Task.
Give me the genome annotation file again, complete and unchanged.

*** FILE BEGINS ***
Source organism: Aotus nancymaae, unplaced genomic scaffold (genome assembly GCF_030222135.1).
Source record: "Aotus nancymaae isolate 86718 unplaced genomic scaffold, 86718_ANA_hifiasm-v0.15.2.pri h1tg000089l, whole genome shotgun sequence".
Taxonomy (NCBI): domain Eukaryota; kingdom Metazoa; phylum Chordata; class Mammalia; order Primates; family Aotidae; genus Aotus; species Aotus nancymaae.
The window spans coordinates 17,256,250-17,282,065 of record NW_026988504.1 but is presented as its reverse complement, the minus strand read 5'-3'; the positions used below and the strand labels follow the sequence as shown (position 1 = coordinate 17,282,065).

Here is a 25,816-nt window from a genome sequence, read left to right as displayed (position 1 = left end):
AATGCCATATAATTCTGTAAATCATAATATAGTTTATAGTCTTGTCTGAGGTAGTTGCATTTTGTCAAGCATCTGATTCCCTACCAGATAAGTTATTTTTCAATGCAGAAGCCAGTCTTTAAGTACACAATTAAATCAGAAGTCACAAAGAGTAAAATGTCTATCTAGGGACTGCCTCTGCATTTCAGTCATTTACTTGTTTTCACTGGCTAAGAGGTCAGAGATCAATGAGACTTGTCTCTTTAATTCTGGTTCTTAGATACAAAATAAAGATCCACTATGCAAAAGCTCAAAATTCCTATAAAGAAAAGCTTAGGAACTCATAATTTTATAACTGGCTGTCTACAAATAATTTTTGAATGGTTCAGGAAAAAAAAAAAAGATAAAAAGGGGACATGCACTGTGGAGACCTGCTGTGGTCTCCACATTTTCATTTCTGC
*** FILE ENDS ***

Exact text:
Source organism: Aotus nancymaae, unplaced genomic scaffold (genome assembly GCF_030222135.1).
Source record: "Aotus nancymaae isolate 86718 unplaced genomic scaffold, 86718_ANA_hifiasm-v0.15.2.pri h1tg000089l, whole genome shotgun sequence".
Taxonomy (NCBI): domain Eukaryota; kingdom Metazoa; phylum Chordata; class Mammalia; order Primates; family Aotidae; genus Aotus; species Aotus nancymaae.
The window spans coordinates 17,256,250-17,282,065 of record NW_026988504.1 but is presented as its reverse complement, the minus strand read 5'-3'; the positions used below and the strand labels follow the sequence as shown (position 1 = coordinate 17,282,065).

Here is a 25,816-nt window from a genome sequence, read left to right as displayed (position 1 = left end):
AATGCCATATAATTCTGTAAATCATAATATAGTTTATAGTCTTGTCTGAGGTAGTTGCATTTTGTCAAGCATCTGATTCCCTACCAGATAAGTTATTTTTCAATGCAGAAGCCAGTCTTTAAGTACACAATTAAATCAGAAGTCACAAAGAGTAAAATGTCTATCTAGGGACTGCCTCTGCATTTCAGTCATTTACTTGTTTTCACTGGCTAAGAGGTCAGAGATCAATGAGACTTGTCTCTTTAATTCTGGTTCTTAGATACAAAATAAAGATCCACTATGCAAAAGCTCAAAATTCCTATAAAGAAAAGCTTAGGAACTCATAATTTTATAACTGGCTGTCTACAAATAATTTTTGAATGGTTCAGGAAAAAAAAAAAAGATAAAAAGGGGACATGCACTGTGGAGACCTGCTGTGGTCTCCACATTTTCATTTCTGC